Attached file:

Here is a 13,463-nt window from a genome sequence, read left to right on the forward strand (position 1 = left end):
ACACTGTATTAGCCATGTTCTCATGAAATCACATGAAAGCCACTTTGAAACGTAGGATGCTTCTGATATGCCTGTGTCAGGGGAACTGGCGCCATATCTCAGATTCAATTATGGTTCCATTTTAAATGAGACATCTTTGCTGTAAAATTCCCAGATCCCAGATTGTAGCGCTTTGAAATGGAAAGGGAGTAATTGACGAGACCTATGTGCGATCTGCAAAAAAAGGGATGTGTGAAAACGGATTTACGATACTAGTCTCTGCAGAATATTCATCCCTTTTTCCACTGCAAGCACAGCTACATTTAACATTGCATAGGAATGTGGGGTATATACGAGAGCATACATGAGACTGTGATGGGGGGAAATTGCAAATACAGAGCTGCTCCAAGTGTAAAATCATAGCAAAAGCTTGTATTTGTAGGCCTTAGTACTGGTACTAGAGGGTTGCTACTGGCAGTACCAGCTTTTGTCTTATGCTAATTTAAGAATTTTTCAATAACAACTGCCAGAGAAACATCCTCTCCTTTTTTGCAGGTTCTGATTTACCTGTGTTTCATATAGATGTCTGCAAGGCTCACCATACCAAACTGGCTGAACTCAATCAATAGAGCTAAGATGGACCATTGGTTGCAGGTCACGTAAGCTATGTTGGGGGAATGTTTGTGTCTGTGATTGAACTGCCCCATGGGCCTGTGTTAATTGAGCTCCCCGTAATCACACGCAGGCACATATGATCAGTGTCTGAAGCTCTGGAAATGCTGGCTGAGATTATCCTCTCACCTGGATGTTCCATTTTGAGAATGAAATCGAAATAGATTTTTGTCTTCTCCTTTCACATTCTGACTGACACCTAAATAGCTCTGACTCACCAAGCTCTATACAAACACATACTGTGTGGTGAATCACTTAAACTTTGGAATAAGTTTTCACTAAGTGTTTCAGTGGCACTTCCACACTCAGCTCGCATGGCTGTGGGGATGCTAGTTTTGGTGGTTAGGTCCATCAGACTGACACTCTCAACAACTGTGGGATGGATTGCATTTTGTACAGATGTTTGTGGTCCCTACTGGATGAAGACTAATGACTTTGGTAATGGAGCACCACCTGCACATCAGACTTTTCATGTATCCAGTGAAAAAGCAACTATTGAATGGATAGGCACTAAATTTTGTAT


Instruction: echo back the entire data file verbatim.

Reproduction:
Here is a 13,463-nt window from a genome sequence, read left to right on the forward strand (position 1 = left end):
ACACTGTATTAGCCATGTTCTCATGAAATCACATGAAAGCCACTTTGAAACGTAGGATGCTTCTGATATGCCTGTGTCAGGGGAACTGGCGCCATATCTCAGATTCAATTATGGTTCCATTTTAAATGAGACATCTTTGCTGTAAAATTCCCAGATCCCAGATTGTAGCGCTTTGAAATGGAAAGGGAGTAATTGACGAGACCTATGTGCGATCTGCAAAAAAAGGGATGTGTGAAAACGGATTTACGATACTAGTCTCTGCAGAATATTCATCCCTTTTTCCACTGCAAGCACAGCTACATTTAACATTGCATAGGAATGTGGGGTATATACGAGAGCATACATGAGACTGTGATGGGGGGAAATTGCAAATACAGAGCTGCTCCAAGTGTAAAATCATAGCAAAAGCTTGTATTTGTAGGCCTTAGTACTGGTACTAGAGGGTTGCTACTGGCAGTACCAGCTTTTGTCTTATGCTAATTTAAGAATTTTTCAATAACAACTGCCAGAGAAACATCCTCTCCTTTTTTGCAGGTTCTGATTTACCTGTGTTTCATATAGATGTCTGCAAGGCTCACCATACCAAACTGGCTGAACTCAATCAATAGAGCTAAGATGGACCATTGGTTGCAGGTCACGTAAGCTATGTTGGGGGAATGTTTGTGTCTGTGATTGAACTGCCCCATGGGCCTGTGTTAATTGAGCTCCCCGTAATCACACGCAGGCACATATGATCAGTGTCTGAAGCTCTGGAAATGCTGGCTGAGATTATCCTCTCACCTGGATGTTCCATTTTGAGAATGAAATCGAAATAGATTTTTGTCTTCTCCTTTCACATTCTGACTGACACCTAAATAGCTCTGACTCACCAAGCTCTATACAAACACATACTGTGTGGTGAATCACTTAAACTTTGGAATAAGTTTTCACTAAGTGTTTCAGTGGCACTTCCACACTCAGCTCGCATGGCTGTGGGGATGCTAGTTTTGGTGGTTAGGTCCATCAGACTGACACTCTCAACAACTGTGGGATGGATTGCATTTTGTACAGATGTTTGTGGTCCCTACTGGATGAAGACTAATGACTTTGGTAATGGAGCACCACCTGCACATCAGACTTTTCATGTATCCAGTGAAAAAGCAACTATTGAATGGATAGGCACTAAATTTTGTAT